Skip to comments.Donít Trust Economists, Part II
Posted on 01/28/2013 6:14:36 AM PST by Kaslin
Back in 2010, I shared a remarkable graph comparing the predictions of economists to what actually happened.
Not surprisingly, the two lines dont exactly overlap, which explains the old joke that economists have correctly predicted nine of the last five recessions.
Its not that economists are totally useless. Its just that they dont do a very good job when they venture into the filed of macroeconomics, as Russ Roberts succinctly explained. And they look especially foolish when they try to engage in forecasting.
But at least economists sometimes can be entertaining, though usually in the laughing-at-you rather than laughing-with-you way.
Consider, for instance, the escapades of one of Portugals leading economic analysts. Heres some of what the UK-based Guardian recently reported.
As an ex-presidential consultant, a former adviser to the World Bank, a financial researcher for the United Nations and a professor in the US, Artur Baptista da Silvas outspoken attacks on Portugals austerity cuts made the bespectacled 61-year-old one of the countrys leading media pundits last year. Mr Baptista da Silva claimed to be a social economics professor at Milton College a private university in Wisconsin, US and to be masterminding a UN research project into the effects of the recession on southern European countries.
Mr. da Silva was sort of the Paul Krugman of Portugal, working with the left and urging Keynesian policy.
Blessed with such an impressive CV, Mr Baptistas subsequent criticisms of the Lisbon governments far-reaching austerity cuts, as well as dire warnings that the UN planned to take action against it, struck a deep chord with its financially beleaguered population. According to the Spanish newspaper El País, his powerfully delivered comments at a debate at the International Club, a prestigious Lisbon cultural and social organisation last month, were greeted with thunderous applause and a part-standing ovation. Then, in a double page interview in the weekly newspaper Expresso in mid-December, Mr Baptista da Silva continued to denounce the governments policies. That was followed by an interview for the radio station TSF, appearances in high-profile television debates and well-publicised meetings with trade union leaders to advise them on economic policies.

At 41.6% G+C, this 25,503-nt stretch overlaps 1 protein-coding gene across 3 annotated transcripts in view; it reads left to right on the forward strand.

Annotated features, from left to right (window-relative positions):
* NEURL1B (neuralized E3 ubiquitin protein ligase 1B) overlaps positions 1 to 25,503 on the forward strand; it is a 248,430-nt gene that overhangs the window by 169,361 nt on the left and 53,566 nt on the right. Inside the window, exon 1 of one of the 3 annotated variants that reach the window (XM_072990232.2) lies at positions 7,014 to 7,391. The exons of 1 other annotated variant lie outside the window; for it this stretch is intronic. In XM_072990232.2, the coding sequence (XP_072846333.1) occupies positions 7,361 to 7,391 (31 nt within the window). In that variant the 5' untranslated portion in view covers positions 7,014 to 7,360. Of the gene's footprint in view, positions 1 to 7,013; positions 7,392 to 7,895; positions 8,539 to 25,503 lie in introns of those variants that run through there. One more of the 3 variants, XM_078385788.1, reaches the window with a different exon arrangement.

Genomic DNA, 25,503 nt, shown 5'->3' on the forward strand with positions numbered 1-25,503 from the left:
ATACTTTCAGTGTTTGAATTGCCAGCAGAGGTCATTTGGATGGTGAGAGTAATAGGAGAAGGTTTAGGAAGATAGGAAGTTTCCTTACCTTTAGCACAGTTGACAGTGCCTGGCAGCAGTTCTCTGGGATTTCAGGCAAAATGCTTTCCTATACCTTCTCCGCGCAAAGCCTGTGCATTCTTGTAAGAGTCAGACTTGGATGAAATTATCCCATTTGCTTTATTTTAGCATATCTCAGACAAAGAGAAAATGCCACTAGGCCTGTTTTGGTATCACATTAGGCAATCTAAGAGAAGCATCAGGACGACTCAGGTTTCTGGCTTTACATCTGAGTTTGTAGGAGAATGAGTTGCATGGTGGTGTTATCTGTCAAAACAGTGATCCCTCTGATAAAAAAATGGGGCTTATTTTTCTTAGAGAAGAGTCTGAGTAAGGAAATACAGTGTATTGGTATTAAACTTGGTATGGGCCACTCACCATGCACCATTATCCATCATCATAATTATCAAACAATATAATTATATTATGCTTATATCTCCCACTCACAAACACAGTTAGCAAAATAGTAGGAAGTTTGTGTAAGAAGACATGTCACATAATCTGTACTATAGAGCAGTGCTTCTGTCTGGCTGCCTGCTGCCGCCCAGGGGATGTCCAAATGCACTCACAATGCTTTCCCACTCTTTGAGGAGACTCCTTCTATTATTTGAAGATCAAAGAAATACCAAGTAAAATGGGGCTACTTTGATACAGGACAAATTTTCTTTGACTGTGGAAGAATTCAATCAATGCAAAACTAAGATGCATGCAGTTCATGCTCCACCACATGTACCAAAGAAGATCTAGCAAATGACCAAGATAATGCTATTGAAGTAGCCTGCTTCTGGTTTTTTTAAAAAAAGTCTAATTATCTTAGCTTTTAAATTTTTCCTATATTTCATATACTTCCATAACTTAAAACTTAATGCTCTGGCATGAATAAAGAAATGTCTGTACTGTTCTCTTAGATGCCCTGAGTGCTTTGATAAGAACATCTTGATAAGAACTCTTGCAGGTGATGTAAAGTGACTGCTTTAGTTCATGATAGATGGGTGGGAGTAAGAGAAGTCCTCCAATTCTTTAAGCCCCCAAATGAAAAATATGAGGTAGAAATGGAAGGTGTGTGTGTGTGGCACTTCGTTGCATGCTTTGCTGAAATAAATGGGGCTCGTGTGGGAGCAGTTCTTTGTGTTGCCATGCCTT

But it turns out that there was a tiny problem with Mr. da Silvas resume. At least if tiny is the right way to describe a total fraud.
The only problem was that Mr Baptista da Silva is none of the above. He turned out to be a convicted forger with fake credentials and, following his spectacular hoodwinking of Portuguese society, he could soon face fraud charges. in the countrys jails, Mr Baptista da Silvas sudden appearance among the intellectual elite caused amazement among his former cellmates. Mr Baptista da Silvas comeuppance began when the UN confirmed to a Portuguese TV station last month that he did not work for the organisation, not even as a volunteer, as he later alleged. Further media investigations uncovered his prison record and fake university titles Mr Baptista da Silva has now disappeared completely from public life, and there are reports he is under investigation for fraud charges by the police.
I guess if he was intentionally misrepresenting himself, that perhaps da Silva should go back to jail. Though a lot of real economists and almost all politicians should be in prison as well if thats the standard.
Let me close by making a serious point. Economists do not hold some magic source of knowledge about public policy. So Ive never objected when journalists, political scientists, laymen, and others engage in debates about economic policy.
The key to good economic analysis, as Bastiat explained in the 1800s, is looking at the seen and the unseen. And you dont have to be an economist to recognize that the secondary and tertiary effects of public policy are very important.
Indeed, if Paul Krugmans any indication, maybe its better not to be an economist.
“Send in the clowns.....there ought to be clowns......don’t bother, they’re here.”
Amen, Jack, and dittos!
It seems that people only want to listen to the bad economists.
Take comfort: there are more of us now than there used to be.
Can you suggest a few books or coursework on the subject?